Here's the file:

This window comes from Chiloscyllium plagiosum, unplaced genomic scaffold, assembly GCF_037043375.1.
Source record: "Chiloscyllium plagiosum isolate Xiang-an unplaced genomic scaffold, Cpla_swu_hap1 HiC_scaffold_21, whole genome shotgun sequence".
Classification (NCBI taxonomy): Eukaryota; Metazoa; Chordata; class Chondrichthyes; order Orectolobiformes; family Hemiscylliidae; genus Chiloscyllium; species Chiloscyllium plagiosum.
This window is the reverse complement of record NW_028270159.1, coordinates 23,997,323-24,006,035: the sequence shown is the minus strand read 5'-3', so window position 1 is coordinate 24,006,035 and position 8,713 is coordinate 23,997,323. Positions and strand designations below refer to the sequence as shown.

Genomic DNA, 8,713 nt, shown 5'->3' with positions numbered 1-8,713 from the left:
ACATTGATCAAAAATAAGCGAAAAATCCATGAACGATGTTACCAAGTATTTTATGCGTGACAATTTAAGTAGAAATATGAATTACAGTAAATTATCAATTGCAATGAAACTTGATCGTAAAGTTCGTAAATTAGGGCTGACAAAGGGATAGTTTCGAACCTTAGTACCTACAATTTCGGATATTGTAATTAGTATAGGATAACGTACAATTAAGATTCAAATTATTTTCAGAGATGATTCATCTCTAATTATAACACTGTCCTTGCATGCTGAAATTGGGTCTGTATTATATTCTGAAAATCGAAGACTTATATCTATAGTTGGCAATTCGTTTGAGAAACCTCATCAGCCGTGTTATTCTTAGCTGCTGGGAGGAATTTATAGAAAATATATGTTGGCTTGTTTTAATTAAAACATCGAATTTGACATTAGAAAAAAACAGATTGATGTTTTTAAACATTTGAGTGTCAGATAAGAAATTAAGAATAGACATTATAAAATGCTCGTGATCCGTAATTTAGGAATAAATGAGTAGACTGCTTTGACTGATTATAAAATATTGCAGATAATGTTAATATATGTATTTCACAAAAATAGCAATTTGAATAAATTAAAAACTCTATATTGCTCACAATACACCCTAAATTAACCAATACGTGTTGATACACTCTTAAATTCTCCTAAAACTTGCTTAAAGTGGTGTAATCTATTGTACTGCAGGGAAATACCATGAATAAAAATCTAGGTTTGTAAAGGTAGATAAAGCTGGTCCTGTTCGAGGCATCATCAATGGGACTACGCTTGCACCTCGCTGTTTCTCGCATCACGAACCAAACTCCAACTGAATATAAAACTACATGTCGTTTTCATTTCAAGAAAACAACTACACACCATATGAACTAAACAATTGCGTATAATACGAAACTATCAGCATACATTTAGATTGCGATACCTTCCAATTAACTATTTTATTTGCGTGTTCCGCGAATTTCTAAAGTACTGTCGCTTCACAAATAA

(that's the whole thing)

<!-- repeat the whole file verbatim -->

This window comes from Chiloscyllium plagiosum, unplaced genomic scaffold, assembly GCF_037043375.1.
Source record: "Chiloscyllium plagiosum isolate Xiang-an unplaced genomic scaffold, Cpla_swu_hap1 HiC_scaffold_21, whole genome shotgun sequence".
Classification (NCBI taxonomy): Eukaryota; Metazoa; Chordata; class Chondrichthyes; order Orectolobiformes; family Hemiscylliidae; genus Chiloscyllium; species Chiloscyllium plagiosum.
This window is the reverse complement of record NW_028270159.1, coordinates 23,997,323-24,006,035: the sequence shown is the minus strand read 5'-3', so window position 1 is coordinate 24,006,035 and position 8,713 is coordinate 23,997,323. Positions and strand designations below refer to the sequence as shown.

Genomic DNA, 8,713 nt, shown 5'->3' with positions numbered 1-8,713 from the left:
ACATTGATCAAAAATAAGCGAAAAATCCATGAACGATGTTACCAAGTATTTTATGCGTGACAATTTAAGTAGAAATATGAATTACAGTAAATTATCAATTGCAATGAAACTTGATCGTAAAGTTCGTAAATTAGGGCTGACAAAGGGATAGTTTCGAACCTTAGTACCTACAATTTCGGATATTGTAATTAGTATAGGATAACGTACAATTAAGATTCAAATTATTTTCAGAGATGATTCATCTCTAATTATAACACTGTCCTTGCATGCTGAAATTGGGTCTGTATTATATTCTGAAAATCGAAGACTTATATCTATAGTTGGCAATTCGTTTGAGAAACCTCATCAGCCGTGTTATTCTTAGCTGCTGGGAGGAATTTATAGAAAATATATGTTGGCTTGTTTTAATTAAAACATCGAATTTGACATTAGAAAAAAACAGATTGATGTTTTTAAACATTTGAGTGTCAGATAAGAAATTAAGAATAGACATTATAAAATGCTCGTGATCCGTAATTTAGGAATAAATGAGTAGACTGCTTTGACTGATTATAAAATATTGCAGATAATGTTAATATATGTATTTCACAAAAATAGCAATTTGAATAAATTAAAAACTCTATATTGCTCACAATACACCCTAAATTAACCAATACGTGTTGATACACTCTTAAATTCTCCTAAAACTTGCTTAAAGTGGTGTAATCTATTGTACTGCAGGGAAATACCATGAATAAAAATCTAGGTTTGTAAAGGTAGATAAAGCTGGTCCTGTTCGAGGCATCATCAATGGGACTACGCTTGCACCTCGCTGTTTCTCGCATCACGAACCAAACTCCAACTGAATATAAAACTACATGTCGTTTTCATTTCAAGAAAACAACTACACACCATATGAACTAAACAATTGCGTATAATACGAAACTATCAGCATACATTTAGATTGCGATACCTTCCAATTAACTATTTTATTTGCGTGTTCCGCGAATTTCTAAAGTACTGTCGCTTCACAAATAA